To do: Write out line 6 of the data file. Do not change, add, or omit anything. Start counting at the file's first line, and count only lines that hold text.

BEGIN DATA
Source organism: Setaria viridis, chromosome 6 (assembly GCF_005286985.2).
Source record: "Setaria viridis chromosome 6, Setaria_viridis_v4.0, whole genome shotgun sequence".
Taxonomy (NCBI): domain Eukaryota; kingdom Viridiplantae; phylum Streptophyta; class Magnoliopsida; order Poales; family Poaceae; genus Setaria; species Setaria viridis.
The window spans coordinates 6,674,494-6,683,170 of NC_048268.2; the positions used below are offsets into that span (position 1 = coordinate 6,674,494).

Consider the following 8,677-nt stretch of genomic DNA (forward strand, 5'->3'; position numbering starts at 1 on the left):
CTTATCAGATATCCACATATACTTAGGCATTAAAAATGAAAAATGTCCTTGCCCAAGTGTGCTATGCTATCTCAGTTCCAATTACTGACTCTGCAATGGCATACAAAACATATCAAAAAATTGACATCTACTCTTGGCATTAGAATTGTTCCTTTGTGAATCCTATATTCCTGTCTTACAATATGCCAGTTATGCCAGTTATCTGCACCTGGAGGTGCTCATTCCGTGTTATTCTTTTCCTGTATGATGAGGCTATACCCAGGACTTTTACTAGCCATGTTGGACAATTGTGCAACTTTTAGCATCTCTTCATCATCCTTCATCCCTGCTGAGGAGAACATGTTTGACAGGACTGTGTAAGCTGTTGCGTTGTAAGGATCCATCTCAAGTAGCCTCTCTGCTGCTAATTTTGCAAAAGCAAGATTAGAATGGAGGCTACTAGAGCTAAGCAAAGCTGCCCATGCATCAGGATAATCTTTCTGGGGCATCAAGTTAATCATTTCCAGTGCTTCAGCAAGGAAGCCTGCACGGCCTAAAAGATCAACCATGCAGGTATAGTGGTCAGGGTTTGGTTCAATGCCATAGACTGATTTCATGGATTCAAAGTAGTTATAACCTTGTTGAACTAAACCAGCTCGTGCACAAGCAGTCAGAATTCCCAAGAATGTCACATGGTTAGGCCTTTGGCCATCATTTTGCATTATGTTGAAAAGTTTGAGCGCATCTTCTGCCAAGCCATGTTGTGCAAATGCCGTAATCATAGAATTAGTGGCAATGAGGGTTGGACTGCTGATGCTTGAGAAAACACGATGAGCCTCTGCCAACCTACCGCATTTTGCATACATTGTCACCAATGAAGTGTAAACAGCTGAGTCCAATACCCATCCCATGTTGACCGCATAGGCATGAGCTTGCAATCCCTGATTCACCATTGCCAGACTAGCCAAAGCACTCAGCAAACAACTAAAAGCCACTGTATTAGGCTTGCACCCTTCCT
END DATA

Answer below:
CTTATCAGATATCCACATATACTTAGGCATTAAAAATGAAAAATGTCCTTGCCCAAGTGTGCTATGCTATCTCAGTTCCAATTACTGACTCTGCAATGGCATACAAAACATATCAAAAAATTGACATCTACTCTTGGCATTAGAATTGTTCCTTTGTGAATCCTATATTCCTGTCTTACAATATGCCAGTTATGCCAGTTATCTGCACCTGGAGGTGCTCATTCCGTGTTATTCTTTTCCTGTATGATGAGGCTATACCCAGGACTTTTACTAGCCATGTTGGACAATTGTGCAACTTTTAGCATCTCTTCATCATCCTTCATCCCTGCTGAGGAGAACATGTTTGACAGGACTGTGTAAGCTGTTGCGTTGTAAGGATCCATCTCAAGTAGCCTCTCTGCTGCTAATTTTGCAAAAGCAAGATTAGAATGGAGGCTACTAGAGCTAAGCAAAGCTGCCCATGCATCAGGATAATCTTTCTGGGGCATCAAGTTAATCATTTCCAGTGCTTCAGCAAGGAAGCCTGCACGGCCTAAAAGATCAACCATGCAGGTATAGTGGTCAGGGTTTGGTTCAATGCCATAGACTGATTTCATGGATTCAAAGTAGTTATAACCTTGTTGAACTAAACCAGCTCGTGCACAAGCAGTCAGAATTCCCAAGAATGTCACATGGTTAGGCCTTTGGCCATCATTTTGCATTATGTTGAAAAGTTTGAGCGCATCTTCTGCCAAGCCATGTTGTGCAAATGCCGTAATCATAGAATTAGTGGCAATGAGGGTTGGACTGCTGATGCTTGAGAAAACACGATGAGCCTCTGCCAACCTACCGCATTTTGCATACATTGTCACCAATGAAGTGTAAACAGCTGAGTCCAATACCCATCCCATGTTGACCGCATAGGCATGAGCTTGCAATCCCTGATTCACCATTGCCAGACTAGCCAAAGCACTCAGCAAACAACTAAAAGCCACTGTATTAGGCTTGCACCCTTCCT